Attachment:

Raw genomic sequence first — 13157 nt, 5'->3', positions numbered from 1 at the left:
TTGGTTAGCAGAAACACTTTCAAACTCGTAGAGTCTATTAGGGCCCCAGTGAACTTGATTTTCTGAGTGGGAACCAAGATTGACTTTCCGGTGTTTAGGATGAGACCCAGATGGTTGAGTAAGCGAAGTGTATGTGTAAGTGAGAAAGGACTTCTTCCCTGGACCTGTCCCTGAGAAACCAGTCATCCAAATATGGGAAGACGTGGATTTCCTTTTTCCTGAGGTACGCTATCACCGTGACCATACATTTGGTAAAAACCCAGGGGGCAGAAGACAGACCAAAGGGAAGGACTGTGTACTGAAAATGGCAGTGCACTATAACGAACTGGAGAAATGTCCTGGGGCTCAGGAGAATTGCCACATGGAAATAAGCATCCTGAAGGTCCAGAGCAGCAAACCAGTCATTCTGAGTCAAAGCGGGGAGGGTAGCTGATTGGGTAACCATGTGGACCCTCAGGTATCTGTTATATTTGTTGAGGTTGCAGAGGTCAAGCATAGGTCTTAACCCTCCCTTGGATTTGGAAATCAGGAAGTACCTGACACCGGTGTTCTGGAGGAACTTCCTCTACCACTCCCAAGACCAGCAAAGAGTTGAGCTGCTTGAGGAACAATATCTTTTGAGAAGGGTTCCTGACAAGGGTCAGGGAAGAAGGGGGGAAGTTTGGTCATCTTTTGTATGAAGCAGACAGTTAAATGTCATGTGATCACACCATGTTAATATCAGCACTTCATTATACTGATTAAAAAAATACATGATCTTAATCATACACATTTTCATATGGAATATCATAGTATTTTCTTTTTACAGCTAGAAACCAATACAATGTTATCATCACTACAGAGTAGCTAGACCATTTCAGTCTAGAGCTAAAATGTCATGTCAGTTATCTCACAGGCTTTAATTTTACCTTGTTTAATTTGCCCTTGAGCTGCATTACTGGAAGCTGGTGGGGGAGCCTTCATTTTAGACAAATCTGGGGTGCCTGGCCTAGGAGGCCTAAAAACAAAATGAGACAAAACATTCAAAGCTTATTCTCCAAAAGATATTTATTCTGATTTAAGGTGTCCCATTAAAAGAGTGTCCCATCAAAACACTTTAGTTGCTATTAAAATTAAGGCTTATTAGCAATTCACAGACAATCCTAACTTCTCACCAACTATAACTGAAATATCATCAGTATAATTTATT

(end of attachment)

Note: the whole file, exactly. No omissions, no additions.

Raw genomic sequence first — 13157 nt, 5'->3', positions numbered from 1 at the left:
TTGGTTAGCAGAAACACTTTCAAACTCGTAGAGTCTATTAGGGCCCCAGTGAACTTGATTTTCTGAGTGGGAACCAAGATTGACTTTCCGGTGTTTAGGATGAGACCCAGATGGTTGAGTAAGCGAAGTGTATGTGTAAGTGAGAAAGGACTTCTTCCCTGGACCTGTCCCTGAGAAACCAGTCATCCAAATATGGGAAGACGTGGATTTCCTTTTTCCTGAGGTACGCTATCACCGTGACCATACATTTGGTAAAAACCCAGGGGGCAGAAGACAGACCAAAGGGAAGGACTGTGTACTGAAAATGGCAGTGCACTATAACGAACTGGAGAAATGTCCTGGGGCTCAGGAGAATTGCCACATGGAAATAAGCATCCTGAAGGTCCAGAGCAGCAAACCAGTCATTCTGAGTCAAAGCGGGGAGGGTAGCTGATTGGGTAACCATGTGGACCCTCAGGTATCTGTTATATTTGTTGAGGTTGCAGAGGTCAAGCATAGGTCTTAACCCTCCCTTGGATTTGGAAATCAGGAAGTACCTGACACCGGTGTTCTGGAGGAACTTCCTCTACCACTCCCAAGACCAGCAAAGAGTTGAGCTGCTTGAGGAACAATATCTTTTGAGAAGGGTTCCTGACAAGGGTCAGGGAAGAAGGGGGGAAGTTTGGTCATCTTTTGTATGAAGCAGACAGTTAAATGTCATGTGATCACACCATGTTAATATCAGCACTTCATTATACTGATTAAAAAAATACATGATCTTAATCATACACATTTTCATATGGAATATCATAGTATTTTCTTTTTACAGCTAGAAACCAATACAATGTTATCATCACTACAGAGTAGCTAGACCATTTCAGTCTAGAGCTAAAATGTCATGTCAGTTATCTCACAGGCTTTAATTTTACCTTGTTTAATTTGCCCTTGAGCTGCATTACTGGAAGCTGGTGGGGGAGCCTTCATTTTAGACAAATCTGGGGTGCCTGGCCTAGGAGGCCTAAAAACAAAATGAGACAAAACATTCAAAGCTTATTCTCCAAAAGATATTTATTCTGATTTAAGGTGTCCCATTAAAAGAGTGTCCCATCAAAACACTTTAGTTGCTATTAAAATTAAGGCTTATTAGCAATTCACAGACAATCCTAACTTCTCACCAACTATAACTGAAATATCATCAGTATAATTTATT